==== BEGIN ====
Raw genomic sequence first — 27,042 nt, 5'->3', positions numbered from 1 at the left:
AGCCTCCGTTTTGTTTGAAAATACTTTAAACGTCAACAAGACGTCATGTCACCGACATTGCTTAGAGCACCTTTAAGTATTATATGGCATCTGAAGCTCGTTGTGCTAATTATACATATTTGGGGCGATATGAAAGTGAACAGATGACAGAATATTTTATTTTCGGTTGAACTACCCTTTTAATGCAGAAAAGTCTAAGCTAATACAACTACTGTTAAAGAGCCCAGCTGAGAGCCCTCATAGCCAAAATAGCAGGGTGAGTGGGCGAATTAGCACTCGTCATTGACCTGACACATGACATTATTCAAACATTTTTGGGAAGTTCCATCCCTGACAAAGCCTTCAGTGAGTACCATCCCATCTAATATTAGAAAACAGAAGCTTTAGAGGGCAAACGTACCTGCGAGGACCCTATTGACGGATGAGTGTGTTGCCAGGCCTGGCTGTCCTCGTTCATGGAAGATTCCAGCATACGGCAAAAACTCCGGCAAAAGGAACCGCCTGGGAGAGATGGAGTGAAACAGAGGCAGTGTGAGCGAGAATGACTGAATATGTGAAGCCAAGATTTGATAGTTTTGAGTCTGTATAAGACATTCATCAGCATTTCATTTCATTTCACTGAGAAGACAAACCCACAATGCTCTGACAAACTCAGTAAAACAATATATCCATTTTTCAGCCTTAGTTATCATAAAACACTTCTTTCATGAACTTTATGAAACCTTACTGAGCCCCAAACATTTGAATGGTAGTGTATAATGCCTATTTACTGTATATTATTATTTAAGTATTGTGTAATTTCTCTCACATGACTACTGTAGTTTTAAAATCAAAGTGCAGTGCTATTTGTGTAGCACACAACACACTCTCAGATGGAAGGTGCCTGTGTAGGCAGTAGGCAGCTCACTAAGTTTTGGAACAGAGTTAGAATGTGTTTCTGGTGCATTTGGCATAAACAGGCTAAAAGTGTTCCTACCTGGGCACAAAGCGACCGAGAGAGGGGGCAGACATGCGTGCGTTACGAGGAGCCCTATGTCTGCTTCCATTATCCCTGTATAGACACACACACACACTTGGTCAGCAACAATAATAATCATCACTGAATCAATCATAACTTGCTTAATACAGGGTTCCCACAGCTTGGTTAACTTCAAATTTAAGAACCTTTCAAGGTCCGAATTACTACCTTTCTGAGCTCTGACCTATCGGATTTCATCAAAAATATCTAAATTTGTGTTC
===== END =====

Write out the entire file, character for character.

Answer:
Raw genomic sequence first — 27,042 nt, 5'->3', positions numbered from 1 at the left:
AGCCTCCGTTTTGTTTGAAAATACTTTAAACGTCAACAAGACGTCATGTCACCGACATTGCTTAGAGCACCTTTAAGTATTATATGGCATCTGAAGCTCGTTGTGCTAATTATACATATTTGGGGCGATATGAAAGTGAACAGATGACAGAATATTTTATTTTCGGTTGAACTACCCTTTTAATGCAGAAAAGTCTAAGCTAATACAACTACTGTTAAAGAGCCCAGCTGAGAGCCCTCATAGCCAAAATAGCAGGGTGAGTGGGCGAATTAGCACTCGTCATTGACCTGACACATGACATTATTCAAACATTTTTGGGAAGTTCCATCCCTGACAAAGCCTTCAGTGAGTACCATCCCATCTAATATTAGAAAACAGAAGCTTTAGAGGGCAAACGTACCTGCGAGGACCCTATTGACGGATGAGTGTGTTGCCAGGCCTGGCTGTCCTCGTTCATGGAAGATTCCAGCATACGGCAAAAACTCCGGCAAAAGGAACCGCCTGGGAGAGATGGAGTGAAACAGAGGCAGTGTGAGCGAGAATGACTGAATATGTGAAGCCAAGATTTGATAGTTTTGAGTCTGTATAAGACATTCATCAGCATTTCATTTCATTTCACTGAGAAGACAAACCCACAATGCTCTGACAAACTCAGTAAAACAATATATCCATTTTTCAGCCTTAGTTATCATAAAACACTTCTTTCATGAACTTTATGAAACCTTACTGAGCCCCAAACATTTGAATGGTAGTGTATAATGCCTATTTACTGTATATTATTATTTAAGTATTGTGTAATTTCTCTCACATGACTACTGTAGTTTTAAAATCAAAGTGCAGTGCTATTTGTGTAGCACACAACACACTCTCAGATGGAAGGTGCCTGTGTAGGCAGTAGGCAGCTCACTAAGTTTTGGAACAGAGTTAGAATGTGTTTCTGGTGCATTTGGCATAAACAGGCTAAAAGTGTTCCTACCTGGGCACAAAGCGACCGAGAGAGGGGGCAGACATGCGTGCGTTACGAGGAGCCCTATGTCTGCTTCCATTATCCCTGTATAGACACACACACACACTTGGTCAGCAACAATAATAATCATCACTGAATCAATCATAACTTGCTTAATACAGGGTTCCCACAGCTTGGTTAACTTCAAATTTAAGAACCTTTCAAGGTCCGAATTACTACCTTTCTGAGCTCTGACCTATCGGATTTCATCAAAAATATCTAAATTTGTGTTC